Operation Lockdown in Haiti
Updated: Mar 4, 2019
Haiti in crisis as shared from one of NEC's Haitian Board Members (Ernso Sylvain)
Over the past two weeks, many friends have been asking me about what is going on with this current crisis in Haiti. I am not a news outlet, and I don’t pretend to be but I will try to explain. Unfortunately, the poorest people are the main victims of this scary crisis which has devastated businesses, tourism potential as well as the proliferation of misery.
This main purpose of this update is to try to give you a better understanding of this terrible situation with a bullet point list of my information regarding “OPERATION LOCKDOWN HAITI”. 1- The instability ultimately began with the 2015 contested election organized by the 56th President of Haiti, and got worse with a failed electoral process and delicate transition government back in 2016/2017. Jovenel Moise was elected President with 55.60% turnout . Fast forward to July 2018, a nationwide riot across Haiti ensued. Blame was assigned to the Petro Caribe corruption scandal involving Venezuelan oil money loaned to Haiti in 2005 as well as many other Caribbean and Latin American States. Haiti has a long and complicated history with Venezuela. The Haiti people were offered a great deal which stated that the loan needed to be paid back over 25 years at a low 1% interest rate. Literally, Venezuela gave Haiti a huge discount on petroleum upfront, and they gave us 25 years to pay it back. The Venezuela government crisis has contributed to a Haitian fuel crisis which only worsened with executive contracts with companies that refuse to deliver new shipments when Haiti cannot pay their existing debts to the tune of $ 35 million.
2- Protests have been off and on throughout Haiti mainly with a group of professionals and university students called “Petro Challengers ”. The protests escalated to a very high level with the reinforcement of the opposition groups on February 7. The movement has continued for more than 12 days of what has been called “Operation Lock Down”, which has increased hunger and shut down all aspects of life in the country such as: social events, commerce, education, tourism and even medical facilities.
3- The majority of the protestors are between the ages of 18 and 30 where the employment rate is less than 20%, and who largely believe the promises of the current political party in power – Pati Haitian Tet Kale “PHTK” (which has largely been backed by the international community). Jovenel Moise, a plantain farmer, was hand-picked by former president Joseph Michel Martelly, has faced all kinds of demands to leave power.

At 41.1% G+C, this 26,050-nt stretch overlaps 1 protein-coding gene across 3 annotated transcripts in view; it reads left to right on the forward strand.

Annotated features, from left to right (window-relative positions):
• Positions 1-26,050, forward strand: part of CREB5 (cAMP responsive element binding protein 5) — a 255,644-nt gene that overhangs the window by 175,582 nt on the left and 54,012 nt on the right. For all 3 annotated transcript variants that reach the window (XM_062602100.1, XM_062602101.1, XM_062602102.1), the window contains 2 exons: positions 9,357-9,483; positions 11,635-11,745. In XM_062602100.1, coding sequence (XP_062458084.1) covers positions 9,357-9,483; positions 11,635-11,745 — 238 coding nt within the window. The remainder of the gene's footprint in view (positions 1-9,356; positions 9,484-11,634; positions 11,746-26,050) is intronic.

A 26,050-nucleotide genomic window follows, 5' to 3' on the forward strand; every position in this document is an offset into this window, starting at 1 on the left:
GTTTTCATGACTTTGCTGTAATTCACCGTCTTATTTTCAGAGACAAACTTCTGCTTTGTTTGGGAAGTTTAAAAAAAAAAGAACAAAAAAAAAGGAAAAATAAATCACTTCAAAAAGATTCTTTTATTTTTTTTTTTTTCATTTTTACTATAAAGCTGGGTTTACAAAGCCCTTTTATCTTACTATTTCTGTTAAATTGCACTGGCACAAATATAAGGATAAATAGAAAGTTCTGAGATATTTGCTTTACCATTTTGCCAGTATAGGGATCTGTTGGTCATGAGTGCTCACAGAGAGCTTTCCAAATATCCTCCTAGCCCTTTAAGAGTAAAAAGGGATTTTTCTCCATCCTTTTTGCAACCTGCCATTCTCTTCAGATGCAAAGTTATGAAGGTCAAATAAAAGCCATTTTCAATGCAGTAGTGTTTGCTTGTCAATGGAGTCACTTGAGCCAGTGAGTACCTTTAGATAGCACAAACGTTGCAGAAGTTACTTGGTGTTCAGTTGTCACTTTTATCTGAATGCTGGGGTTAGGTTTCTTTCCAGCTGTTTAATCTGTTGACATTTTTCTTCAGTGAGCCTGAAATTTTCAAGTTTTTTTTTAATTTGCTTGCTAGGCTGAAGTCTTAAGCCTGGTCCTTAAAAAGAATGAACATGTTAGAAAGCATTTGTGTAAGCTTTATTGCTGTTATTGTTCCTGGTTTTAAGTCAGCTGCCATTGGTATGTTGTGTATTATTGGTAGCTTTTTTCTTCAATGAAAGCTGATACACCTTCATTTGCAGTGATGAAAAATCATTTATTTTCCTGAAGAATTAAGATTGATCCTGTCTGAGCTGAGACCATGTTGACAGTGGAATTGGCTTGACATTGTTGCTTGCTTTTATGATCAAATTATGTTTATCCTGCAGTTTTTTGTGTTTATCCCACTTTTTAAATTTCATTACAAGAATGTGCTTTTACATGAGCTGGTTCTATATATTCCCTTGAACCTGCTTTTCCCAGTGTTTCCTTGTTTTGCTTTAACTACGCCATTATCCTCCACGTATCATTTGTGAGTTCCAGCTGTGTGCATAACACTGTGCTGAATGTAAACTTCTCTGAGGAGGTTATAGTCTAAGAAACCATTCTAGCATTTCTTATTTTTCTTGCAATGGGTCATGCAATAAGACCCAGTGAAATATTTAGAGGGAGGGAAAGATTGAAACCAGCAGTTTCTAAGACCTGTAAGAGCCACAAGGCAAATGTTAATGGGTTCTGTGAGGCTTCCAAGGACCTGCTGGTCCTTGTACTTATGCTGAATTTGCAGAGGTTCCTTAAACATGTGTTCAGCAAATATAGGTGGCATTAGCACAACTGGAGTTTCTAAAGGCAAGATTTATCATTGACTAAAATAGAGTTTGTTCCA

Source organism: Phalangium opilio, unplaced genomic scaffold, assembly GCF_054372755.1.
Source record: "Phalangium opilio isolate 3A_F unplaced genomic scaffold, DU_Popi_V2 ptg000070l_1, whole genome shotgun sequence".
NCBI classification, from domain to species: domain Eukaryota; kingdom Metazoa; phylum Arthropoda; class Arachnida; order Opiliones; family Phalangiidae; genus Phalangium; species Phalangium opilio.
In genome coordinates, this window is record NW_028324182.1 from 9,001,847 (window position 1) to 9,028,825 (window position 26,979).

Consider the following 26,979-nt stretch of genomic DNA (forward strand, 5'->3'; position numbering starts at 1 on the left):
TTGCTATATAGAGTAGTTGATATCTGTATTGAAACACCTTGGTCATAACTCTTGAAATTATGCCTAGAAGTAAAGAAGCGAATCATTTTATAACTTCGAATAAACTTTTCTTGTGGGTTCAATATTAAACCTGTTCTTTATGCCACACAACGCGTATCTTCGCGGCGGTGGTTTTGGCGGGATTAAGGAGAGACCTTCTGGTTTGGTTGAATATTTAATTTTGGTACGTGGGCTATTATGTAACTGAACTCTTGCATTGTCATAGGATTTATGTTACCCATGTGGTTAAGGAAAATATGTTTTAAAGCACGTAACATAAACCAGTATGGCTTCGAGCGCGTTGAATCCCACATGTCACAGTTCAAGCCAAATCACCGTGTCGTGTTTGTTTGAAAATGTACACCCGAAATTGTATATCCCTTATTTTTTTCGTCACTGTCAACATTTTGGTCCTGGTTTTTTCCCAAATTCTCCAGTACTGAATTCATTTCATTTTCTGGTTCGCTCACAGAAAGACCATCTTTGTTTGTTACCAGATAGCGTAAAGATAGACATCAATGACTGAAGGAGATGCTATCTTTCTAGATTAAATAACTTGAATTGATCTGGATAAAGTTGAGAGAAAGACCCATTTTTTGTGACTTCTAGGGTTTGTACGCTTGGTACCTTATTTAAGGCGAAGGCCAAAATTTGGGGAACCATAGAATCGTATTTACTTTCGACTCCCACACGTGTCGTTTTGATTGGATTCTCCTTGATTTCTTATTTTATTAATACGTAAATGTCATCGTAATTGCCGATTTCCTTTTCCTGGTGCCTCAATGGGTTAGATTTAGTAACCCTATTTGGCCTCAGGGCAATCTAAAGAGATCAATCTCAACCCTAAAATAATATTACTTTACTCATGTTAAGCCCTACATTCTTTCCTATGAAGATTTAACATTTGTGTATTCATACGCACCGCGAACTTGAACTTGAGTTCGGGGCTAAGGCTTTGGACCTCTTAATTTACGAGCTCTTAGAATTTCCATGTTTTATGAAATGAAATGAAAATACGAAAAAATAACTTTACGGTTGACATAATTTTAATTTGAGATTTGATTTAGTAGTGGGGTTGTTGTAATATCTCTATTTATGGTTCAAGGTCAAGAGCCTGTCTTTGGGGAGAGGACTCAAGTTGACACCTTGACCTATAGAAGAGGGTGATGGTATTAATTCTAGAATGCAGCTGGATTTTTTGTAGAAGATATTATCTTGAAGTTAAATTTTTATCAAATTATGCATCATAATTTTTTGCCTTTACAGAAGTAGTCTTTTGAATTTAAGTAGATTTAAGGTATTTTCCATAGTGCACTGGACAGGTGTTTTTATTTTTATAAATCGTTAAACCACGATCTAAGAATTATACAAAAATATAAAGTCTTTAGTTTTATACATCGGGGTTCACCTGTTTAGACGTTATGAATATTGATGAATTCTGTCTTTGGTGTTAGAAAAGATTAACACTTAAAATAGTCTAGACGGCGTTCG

4- Here is sample of things that had happened during the 11 days of the crises: • All roads through the main cities have been blocked with barricades or burning tires, littered with rocks that have been thrown on cars and motorcycles. • Several businesses and gas stations have been looted. For instance, the National TV station was on fire with many cars and generators burned. • 78 prisoners broke and escaped Arquin prison in south of Haiti. • Several people got killed and injured, journalists have been pressured and attacked; • A former police commissioner and wanted fugitive attempted to make his way into the presidential motorcade before making it to the national palace, where he was arrested by the PNH- national police force. • A majority of the 11 to 12 million Haitians have been prisoners inside their homes; • All schools have been closed.
5- On February 12, the President, Jovenel Moise, recalls the Haitian Ambassadors to the United Nations (Denis Regis), the United States (Paul Altidor), and Mexico (Guy Lamothe) in the midst of the nationwide revolt, leaving Haiti without formal representation. Haitian Ambassador to France (Vanessa Lamothe Matignon) also resigned the same week. Haiti’s Foreign Minister Edmond Bochit went to the US National Security Advisor, John Bolton, regarding the security threat in Haiti.